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Barracks 1B symbolises the lives of many thousands of people. Camp prisoners, German civilian evacuees, alleged collaborators, Moluccan KNIL soldiers: no one came here of their own accord. Old elements of the barracks were preserved during the restoration work. Many people who were involved in this story, both during and after the war, have shared their memories and objects.
Throughout the Netherlands, alleged collaborators were rounded up in the wake of liberation, which began as early as 1944 in the south of the Netherlands. Camp Vught’s empty barracks became populated with new ‘residents’. Vught would grow to become the largest internment camp in the south of the Netherlands. The ‘armed guards’ (mostly SS members) were accommodated in special barracks with extra bars at the windows.
After the Allies had liberated the south of the Netherlands, German civilians who had lived in the border region between Nijmegen and Kleve found themselves on the frontline. They had to abandon their homes and were housed in Camp Vught; they had no idea for how long. Paul Vallen (1935, photo) was one of the 6,000 civilian evacuees. He was not able to return home until May 1945. His story is told in Barracks 1B too.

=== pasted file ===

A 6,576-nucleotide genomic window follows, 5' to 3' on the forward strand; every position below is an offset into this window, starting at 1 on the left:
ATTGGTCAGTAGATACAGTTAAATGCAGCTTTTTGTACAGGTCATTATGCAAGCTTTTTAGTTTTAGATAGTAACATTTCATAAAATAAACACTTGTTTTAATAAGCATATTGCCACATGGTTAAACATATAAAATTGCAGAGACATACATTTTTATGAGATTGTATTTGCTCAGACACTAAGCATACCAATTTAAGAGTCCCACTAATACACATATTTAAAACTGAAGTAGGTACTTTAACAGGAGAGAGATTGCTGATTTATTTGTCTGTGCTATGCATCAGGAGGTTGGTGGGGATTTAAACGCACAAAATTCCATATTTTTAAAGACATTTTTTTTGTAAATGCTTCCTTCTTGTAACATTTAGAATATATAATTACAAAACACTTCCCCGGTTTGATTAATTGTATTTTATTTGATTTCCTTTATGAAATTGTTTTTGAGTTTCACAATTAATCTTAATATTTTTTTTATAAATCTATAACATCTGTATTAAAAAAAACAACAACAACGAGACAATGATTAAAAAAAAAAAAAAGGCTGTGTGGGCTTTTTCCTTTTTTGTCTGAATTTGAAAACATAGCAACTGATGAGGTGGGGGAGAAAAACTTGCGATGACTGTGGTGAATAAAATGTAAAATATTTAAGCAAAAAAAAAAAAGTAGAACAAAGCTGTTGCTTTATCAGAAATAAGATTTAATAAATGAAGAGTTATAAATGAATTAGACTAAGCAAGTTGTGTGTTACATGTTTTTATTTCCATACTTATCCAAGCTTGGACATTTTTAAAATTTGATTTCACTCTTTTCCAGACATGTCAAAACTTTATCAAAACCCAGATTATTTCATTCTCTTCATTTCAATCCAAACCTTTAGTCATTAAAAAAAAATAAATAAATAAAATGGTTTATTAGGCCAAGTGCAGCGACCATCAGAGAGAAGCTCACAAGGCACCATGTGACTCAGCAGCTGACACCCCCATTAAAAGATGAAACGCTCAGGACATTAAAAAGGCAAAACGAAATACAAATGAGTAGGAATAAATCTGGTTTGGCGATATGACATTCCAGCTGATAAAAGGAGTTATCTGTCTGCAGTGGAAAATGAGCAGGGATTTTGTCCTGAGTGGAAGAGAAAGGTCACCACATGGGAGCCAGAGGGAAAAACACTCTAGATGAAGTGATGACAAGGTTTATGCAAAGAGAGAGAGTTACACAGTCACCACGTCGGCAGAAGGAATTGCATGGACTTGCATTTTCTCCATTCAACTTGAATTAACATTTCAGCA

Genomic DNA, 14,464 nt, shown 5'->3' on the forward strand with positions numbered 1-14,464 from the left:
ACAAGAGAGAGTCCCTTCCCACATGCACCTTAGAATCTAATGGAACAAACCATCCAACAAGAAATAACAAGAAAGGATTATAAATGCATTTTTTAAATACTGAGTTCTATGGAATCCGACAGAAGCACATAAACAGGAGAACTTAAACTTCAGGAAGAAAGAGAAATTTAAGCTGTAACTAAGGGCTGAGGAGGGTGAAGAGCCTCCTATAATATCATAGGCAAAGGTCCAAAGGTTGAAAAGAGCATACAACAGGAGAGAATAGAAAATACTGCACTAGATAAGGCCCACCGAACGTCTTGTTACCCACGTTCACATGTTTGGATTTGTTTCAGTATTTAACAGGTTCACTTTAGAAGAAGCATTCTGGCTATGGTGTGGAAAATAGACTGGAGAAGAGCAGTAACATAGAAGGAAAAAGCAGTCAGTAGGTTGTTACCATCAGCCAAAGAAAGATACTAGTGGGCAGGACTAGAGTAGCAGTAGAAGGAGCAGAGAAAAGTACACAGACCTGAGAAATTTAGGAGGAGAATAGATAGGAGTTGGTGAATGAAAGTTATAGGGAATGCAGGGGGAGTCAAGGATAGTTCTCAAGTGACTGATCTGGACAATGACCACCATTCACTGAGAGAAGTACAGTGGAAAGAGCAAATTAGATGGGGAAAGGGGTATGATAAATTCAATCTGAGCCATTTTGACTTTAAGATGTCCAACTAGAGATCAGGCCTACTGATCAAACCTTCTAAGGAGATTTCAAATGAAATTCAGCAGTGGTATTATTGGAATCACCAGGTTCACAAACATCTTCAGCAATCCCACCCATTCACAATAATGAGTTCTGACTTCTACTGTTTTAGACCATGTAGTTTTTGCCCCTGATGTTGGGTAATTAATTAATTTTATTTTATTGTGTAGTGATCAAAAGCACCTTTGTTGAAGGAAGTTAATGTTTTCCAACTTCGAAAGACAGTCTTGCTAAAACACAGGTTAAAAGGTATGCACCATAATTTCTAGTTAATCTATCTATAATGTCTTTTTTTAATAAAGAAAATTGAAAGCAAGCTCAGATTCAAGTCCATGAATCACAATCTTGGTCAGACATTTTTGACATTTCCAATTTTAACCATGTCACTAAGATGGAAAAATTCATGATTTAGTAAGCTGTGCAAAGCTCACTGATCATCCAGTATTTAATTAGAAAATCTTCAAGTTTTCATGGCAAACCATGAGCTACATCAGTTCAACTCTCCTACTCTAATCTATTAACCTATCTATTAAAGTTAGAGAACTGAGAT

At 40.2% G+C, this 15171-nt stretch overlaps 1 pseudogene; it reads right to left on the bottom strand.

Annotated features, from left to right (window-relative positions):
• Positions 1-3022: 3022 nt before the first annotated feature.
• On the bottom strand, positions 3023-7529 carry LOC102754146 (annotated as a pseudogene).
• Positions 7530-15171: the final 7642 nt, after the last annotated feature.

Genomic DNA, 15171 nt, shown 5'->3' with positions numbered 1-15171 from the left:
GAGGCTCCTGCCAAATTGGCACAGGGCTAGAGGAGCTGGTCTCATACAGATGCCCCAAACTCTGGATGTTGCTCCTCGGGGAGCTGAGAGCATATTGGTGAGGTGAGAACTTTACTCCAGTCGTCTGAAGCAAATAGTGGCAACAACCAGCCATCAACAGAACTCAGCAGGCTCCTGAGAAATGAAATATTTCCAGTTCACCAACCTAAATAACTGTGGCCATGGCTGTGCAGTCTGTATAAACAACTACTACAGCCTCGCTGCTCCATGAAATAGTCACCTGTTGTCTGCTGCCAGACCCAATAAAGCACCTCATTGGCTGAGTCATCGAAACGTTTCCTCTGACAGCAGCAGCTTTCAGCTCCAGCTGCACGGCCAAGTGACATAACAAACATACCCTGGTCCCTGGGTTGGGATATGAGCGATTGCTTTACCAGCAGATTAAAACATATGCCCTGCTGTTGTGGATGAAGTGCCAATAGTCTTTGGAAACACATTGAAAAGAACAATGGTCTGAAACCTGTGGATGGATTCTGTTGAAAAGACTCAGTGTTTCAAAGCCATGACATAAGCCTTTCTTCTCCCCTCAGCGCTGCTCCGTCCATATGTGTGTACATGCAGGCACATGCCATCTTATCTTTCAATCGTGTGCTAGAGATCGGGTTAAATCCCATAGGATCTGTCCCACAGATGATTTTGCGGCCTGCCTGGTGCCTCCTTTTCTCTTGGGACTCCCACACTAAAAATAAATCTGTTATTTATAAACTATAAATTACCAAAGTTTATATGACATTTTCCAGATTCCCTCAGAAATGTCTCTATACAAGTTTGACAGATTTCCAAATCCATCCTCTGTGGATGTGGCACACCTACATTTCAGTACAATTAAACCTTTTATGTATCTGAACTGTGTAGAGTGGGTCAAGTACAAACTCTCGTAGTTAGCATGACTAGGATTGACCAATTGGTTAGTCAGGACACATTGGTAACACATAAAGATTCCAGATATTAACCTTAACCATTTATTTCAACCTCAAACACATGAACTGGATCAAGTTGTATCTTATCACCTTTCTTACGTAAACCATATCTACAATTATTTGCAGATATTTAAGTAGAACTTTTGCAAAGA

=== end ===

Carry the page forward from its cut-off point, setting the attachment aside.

After the Decolonisation War in the Dutch East Indies, some 12,500 Moluccans began arriving in the Netherlands by boat from March 1951 onwards. A large part of the camp in Vught became Woonoord Lunetten, intended as temporary living quarters for 3,000 Moluccan KNIL military personnel and their families. Apart from Barracks 1, the barracks were demolished in 1992 and a new housing estate was built. Over 200 Moluccans live there nowadays, some of whom have lived here since 1951.
Start your visit in the main building (Lunettenlaan 600). You can then visit Barack 1B (Atlantis 1B, a side street off Lunettenlaan about 500 metres away). Please note that the opening hours of Barracks 1B vary.